(Vitamin C Deficiency; Scorbutus)
by Diana Kohnle
Scurvy is a condition caused by an insufficient amount of vitamin C for a prolonged period of time. The condition causes weakness, impaired wound healing, anemia, and gingivitis. In children, it can cause bone loss and fractures. Scurvy is rare in the United States and occurs most commonly in malnourished older adults and chronic alcoholics.
Scurvy is typically caused by a diet lacking in fruits and vegetables or foods fortified with vitamin C.
The following factors increase your chance of developing scurvy:
Scurvy may be suspected during a physical exam, based on an analysis of symptoms and diet. A doctor will order a blood test to measure the level of vitamin C in the blood to confirm the diagnosis. Infants and children may have x-rays done to look for specific problems from scurvy, such as bone disease.
The treatment for scurvy is simple and effective. To eliminate symptoms and make a full recovery, begin vitamin C replacement until symptoms resolve and then take recommended amounts of vitamin C. Vitamin C levels can be increased by:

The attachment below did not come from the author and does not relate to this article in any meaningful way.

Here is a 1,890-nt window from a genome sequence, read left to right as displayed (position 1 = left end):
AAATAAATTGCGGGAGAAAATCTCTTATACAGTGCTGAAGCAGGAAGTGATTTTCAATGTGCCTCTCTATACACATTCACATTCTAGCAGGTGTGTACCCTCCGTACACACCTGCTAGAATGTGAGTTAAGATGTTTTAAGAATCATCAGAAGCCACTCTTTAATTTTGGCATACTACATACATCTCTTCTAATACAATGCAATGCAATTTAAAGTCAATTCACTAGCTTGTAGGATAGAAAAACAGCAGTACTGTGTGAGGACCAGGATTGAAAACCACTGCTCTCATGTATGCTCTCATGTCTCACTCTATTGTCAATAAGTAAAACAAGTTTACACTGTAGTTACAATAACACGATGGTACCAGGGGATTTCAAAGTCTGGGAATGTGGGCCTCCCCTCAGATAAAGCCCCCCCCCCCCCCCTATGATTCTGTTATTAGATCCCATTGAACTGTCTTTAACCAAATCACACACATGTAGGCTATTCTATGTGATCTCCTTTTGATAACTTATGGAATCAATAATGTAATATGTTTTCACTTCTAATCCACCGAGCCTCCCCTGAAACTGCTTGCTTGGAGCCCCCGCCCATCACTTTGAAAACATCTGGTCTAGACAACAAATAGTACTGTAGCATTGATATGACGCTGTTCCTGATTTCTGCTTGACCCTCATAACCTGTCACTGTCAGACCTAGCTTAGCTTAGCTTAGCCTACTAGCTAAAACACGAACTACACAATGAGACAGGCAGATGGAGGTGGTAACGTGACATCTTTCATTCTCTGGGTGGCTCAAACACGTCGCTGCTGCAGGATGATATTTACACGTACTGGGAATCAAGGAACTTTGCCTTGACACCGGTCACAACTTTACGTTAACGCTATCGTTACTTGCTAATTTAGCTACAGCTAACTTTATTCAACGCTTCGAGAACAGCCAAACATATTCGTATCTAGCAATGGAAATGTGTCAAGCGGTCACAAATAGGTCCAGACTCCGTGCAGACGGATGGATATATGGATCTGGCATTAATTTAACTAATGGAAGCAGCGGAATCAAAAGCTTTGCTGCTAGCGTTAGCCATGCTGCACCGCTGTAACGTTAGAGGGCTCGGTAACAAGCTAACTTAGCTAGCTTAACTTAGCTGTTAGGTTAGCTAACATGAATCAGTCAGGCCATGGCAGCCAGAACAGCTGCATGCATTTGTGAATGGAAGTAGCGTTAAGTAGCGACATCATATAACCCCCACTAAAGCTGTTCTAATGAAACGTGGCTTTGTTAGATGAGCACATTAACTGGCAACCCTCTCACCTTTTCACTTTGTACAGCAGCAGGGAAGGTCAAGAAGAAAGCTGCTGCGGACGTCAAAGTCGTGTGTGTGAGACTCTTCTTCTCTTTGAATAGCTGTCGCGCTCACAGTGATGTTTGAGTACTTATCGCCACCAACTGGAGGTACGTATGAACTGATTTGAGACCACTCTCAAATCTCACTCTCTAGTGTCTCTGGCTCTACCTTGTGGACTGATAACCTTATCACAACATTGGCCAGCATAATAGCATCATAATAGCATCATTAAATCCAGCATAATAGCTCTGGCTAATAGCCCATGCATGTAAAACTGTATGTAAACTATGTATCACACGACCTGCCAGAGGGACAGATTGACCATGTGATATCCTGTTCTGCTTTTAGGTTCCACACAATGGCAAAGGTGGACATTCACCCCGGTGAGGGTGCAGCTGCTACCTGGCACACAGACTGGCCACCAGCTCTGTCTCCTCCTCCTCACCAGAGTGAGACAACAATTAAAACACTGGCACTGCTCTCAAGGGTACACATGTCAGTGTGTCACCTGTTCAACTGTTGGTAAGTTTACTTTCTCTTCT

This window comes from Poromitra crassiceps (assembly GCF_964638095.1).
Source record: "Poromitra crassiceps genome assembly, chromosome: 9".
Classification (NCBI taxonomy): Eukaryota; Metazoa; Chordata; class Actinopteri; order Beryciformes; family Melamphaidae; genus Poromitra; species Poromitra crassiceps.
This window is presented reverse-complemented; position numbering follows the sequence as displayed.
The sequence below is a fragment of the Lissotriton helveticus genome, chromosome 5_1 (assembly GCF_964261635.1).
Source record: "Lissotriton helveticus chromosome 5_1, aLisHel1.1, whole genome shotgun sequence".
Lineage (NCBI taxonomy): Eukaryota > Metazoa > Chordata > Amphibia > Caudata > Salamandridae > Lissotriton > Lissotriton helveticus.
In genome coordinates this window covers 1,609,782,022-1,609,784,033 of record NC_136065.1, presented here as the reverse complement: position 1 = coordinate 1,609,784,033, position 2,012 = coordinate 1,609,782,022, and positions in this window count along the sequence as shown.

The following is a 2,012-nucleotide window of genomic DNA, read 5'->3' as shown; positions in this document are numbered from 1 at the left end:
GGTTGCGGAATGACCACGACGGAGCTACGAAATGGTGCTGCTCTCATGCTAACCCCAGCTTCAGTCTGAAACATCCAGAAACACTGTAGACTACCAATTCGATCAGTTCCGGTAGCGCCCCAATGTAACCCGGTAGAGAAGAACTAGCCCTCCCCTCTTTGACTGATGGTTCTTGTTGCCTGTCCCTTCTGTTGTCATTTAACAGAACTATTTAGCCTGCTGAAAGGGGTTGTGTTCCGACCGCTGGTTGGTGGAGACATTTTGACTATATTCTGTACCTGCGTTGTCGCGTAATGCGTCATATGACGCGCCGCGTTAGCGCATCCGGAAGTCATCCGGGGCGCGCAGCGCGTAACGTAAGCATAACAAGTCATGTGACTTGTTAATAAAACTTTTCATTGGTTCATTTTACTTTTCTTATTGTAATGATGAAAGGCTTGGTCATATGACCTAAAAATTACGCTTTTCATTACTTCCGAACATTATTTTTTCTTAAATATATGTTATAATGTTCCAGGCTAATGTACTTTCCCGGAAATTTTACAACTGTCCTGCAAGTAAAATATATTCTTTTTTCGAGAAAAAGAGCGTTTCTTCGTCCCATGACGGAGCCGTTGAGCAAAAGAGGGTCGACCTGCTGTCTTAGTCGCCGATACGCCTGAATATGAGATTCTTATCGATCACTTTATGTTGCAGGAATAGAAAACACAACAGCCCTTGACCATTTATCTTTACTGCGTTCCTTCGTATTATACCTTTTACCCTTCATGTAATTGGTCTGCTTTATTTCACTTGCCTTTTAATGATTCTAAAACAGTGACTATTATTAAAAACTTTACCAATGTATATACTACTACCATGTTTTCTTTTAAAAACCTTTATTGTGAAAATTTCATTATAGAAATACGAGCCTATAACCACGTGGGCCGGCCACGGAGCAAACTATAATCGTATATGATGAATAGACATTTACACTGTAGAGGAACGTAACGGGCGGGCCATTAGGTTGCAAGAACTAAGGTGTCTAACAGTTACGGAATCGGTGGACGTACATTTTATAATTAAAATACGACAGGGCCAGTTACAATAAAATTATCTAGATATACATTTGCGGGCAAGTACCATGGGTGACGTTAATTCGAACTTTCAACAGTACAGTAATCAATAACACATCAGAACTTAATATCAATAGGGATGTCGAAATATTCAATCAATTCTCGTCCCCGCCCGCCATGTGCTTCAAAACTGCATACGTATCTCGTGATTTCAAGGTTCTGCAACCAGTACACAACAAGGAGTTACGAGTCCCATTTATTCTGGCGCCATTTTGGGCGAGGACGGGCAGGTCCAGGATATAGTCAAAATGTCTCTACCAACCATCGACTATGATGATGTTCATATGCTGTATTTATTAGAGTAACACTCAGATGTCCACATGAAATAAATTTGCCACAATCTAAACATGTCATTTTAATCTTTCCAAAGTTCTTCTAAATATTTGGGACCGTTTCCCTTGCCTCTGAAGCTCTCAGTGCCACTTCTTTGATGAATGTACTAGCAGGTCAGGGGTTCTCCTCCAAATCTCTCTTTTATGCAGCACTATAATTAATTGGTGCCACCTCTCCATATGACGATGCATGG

To help reduce your chances of getting scurvy, take the following steps:
Family Doctor—American Academy of Family Physicians
American Society for Nutrition
Vitamin C deficiency. EBSCO DynaMed Plus website. Available at: http://www.dynamed... . Updated April 27, 2010. Accessed November 7, 2017.
Weinstein M, Babyn P, Zlotkin S. An orange a day keeps the doctor away: scurvy in the year 2000. Pediatrics. 2001 Sep;108(3):E55.
Last reviewed November 2018 by EBSCO Medical Review Board Dianne Scheinberg Rishikof MS, RD, LDN
Last Updated: 12/20/2014
EBSCO Information Services is fully accredited by URAC. URAC is an independent, nonprofit health care accrediting organization dedicated to promoting health care quality through accreditation, certification and commendation.
This content is reviewed regularly and is updated when new and relevant evidence is made available. This information is neither intended nor implied to be a substitute for professional medical advice. Always seek the advice of your physician or other qualified health provider prior to starting any new treatment or with questions regarding a medical condition.
To send comments or feedback to our Editorial Team regarding the content please email us at firstname.lastname@example.org. Our Health Library Support team will respond to your email request within 2 business days.